A Swedish funeral agency is looking for volunteers for an ambitious Black Mirror-esque artificial intelligence project that will give the deceased digital immortality and pave the way for communication with the dead.
The Fenix funeral agency wants to create digital copies of the deceased so that grieving loved ones can still communicate with those they have lost. “It can sound like science fiction, but the technology is already there,” the company’s CEO Charlotte Runius claimed, in the Swedish newspaper Dagen.
The digital version of a person will be based on a chatbot and the communication will work similar to how humans currently chat with robots online. The idea is that the technology should learn to communicate in the same way as the deceased person, by mapping and analyzing the person’s social media and emails.
The company is looking initially for ten test subjects to contribute to the development of the system. “So far, it’s just about text here with us. Speech and image can be the next step,” Runius said. On the second stage of development a person’s voice would be recorded and their way of speaking analysed.
The concept of digital afterlife technology has courted much controversy and raised questions over the ethics of bringing someone “back” from the dead as a digital duplicate.
“I’m not the right person to say how the new technology affects us from a psychological perspective,” Runius admits, adding that it is important to have a spiritual discussion about how we cope with bereavement. The aim of Fenix is to create “living memories of the dead.” She compares the futuristic initiative as similar to that of videos and photos.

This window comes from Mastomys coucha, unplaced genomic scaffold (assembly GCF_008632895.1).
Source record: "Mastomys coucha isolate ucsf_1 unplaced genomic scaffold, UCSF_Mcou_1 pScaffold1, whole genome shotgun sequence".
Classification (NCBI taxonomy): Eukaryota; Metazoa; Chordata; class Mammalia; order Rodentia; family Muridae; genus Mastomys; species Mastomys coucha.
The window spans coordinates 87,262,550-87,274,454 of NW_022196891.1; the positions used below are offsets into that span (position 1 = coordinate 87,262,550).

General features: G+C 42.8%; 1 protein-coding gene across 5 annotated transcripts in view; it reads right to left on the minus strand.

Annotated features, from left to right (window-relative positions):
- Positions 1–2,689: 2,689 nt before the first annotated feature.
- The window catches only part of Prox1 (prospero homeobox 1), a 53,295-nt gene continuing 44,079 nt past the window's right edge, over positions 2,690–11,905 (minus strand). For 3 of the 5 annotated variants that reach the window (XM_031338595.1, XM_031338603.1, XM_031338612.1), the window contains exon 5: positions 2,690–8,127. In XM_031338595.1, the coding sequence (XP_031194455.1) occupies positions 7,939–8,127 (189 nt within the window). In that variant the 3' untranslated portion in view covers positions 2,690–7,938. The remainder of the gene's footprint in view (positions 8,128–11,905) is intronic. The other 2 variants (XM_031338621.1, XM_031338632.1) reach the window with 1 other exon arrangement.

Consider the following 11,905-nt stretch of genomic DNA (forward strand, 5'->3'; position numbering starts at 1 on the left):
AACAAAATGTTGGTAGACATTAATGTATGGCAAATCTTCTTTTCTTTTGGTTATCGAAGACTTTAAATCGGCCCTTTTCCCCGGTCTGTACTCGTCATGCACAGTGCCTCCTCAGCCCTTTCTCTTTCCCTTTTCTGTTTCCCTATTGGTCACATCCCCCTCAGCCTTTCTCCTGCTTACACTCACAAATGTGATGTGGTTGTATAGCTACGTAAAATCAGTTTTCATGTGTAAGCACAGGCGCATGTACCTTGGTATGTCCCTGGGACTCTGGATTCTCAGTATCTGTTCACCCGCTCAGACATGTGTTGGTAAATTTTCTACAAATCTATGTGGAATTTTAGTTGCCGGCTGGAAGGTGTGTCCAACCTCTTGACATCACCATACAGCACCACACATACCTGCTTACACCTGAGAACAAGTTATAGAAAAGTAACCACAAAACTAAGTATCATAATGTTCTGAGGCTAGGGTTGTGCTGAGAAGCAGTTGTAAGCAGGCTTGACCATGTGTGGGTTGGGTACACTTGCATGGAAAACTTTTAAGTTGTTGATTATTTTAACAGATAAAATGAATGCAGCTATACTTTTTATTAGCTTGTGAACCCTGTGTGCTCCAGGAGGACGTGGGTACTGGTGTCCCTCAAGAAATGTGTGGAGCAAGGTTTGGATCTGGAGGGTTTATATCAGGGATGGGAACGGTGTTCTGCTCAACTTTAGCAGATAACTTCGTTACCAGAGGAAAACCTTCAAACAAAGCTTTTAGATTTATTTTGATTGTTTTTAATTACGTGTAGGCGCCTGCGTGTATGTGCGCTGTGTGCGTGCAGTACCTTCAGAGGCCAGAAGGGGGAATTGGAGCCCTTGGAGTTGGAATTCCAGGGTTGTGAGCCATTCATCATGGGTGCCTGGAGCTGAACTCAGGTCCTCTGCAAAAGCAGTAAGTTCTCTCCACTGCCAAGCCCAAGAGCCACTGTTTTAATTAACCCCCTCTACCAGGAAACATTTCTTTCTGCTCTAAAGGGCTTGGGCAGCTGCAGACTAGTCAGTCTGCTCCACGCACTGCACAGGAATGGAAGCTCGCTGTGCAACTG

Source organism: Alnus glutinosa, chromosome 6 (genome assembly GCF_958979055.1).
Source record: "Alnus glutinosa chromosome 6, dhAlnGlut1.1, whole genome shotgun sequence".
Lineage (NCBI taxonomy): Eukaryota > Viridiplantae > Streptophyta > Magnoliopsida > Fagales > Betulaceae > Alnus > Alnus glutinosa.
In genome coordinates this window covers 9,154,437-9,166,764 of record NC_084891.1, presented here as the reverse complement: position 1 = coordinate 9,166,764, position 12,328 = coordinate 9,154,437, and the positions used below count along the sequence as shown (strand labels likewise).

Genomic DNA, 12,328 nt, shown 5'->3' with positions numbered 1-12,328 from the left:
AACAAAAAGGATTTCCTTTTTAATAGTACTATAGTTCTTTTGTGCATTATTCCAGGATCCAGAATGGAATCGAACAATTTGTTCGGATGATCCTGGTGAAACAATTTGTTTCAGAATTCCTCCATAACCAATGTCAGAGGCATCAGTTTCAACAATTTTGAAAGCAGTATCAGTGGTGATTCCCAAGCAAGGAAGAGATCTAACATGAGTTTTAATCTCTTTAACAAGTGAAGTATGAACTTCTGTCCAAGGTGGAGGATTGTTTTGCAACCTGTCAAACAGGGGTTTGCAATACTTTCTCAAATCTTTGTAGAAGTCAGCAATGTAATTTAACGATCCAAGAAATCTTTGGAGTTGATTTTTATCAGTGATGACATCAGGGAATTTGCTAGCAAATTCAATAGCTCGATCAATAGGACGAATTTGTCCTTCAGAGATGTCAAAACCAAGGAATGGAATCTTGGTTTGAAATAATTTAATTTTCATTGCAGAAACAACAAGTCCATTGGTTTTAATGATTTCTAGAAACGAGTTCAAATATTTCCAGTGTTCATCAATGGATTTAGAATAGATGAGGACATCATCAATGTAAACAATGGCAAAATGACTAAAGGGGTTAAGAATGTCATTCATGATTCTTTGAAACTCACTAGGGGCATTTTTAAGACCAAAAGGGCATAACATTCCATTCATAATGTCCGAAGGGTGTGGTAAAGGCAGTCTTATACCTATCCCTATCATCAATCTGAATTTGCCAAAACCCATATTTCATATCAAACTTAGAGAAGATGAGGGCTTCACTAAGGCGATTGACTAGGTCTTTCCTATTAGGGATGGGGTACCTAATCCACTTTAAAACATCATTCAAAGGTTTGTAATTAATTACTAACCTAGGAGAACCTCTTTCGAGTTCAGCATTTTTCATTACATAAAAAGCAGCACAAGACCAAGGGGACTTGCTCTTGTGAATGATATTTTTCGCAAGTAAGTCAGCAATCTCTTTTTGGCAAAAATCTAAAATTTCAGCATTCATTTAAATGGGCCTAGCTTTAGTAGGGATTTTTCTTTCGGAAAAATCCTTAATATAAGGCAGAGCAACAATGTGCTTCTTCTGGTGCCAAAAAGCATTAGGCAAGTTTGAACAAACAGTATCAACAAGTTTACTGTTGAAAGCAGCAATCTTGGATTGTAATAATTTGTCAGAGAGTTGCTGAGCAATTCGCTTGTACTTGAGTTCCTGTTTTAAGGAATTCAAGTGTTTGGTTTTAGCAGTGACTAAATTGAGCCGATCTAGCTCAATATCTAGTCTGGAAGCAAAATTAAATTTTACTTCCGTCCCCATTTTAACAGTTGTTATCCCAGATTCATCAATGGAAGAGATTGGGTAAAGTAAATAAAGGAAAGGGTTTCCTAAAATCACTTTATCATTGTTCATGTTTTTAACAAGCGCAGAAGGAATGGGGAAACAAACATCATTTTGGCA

“This is seriously meant, but it is obviously in the future. The visual and textual technology exists today, but the audio part is not developed. But it’s only a matter of time before technology comes,” Runius told Skaraborgs Läns Tidning.
The long-term objective of Fenix is to facilitate those who want to be remembered this way by allowing them to record themselves and let their loved ones have oral conversations with their digital copies after they die. “The goal in the long run is to communicate with deceased relatives in virtual reality environments.”
Fenix funeral agency is known for its innovative approach to death and funerals. The company plans to offer a service of transporting the ashes of cremated remains into “space” via a balloon, where it will be dispersed in the upper atmosphere.
Meanwhile, IT experts have long warned about the dangers of AI technology and the ethical consequences of the rapid developments. Among them is renowned physicist Stephen Hawking, who reiterated last year that he envisages a grim future for mankind, predicting that AI could eventually replace humans and become a new form of life.
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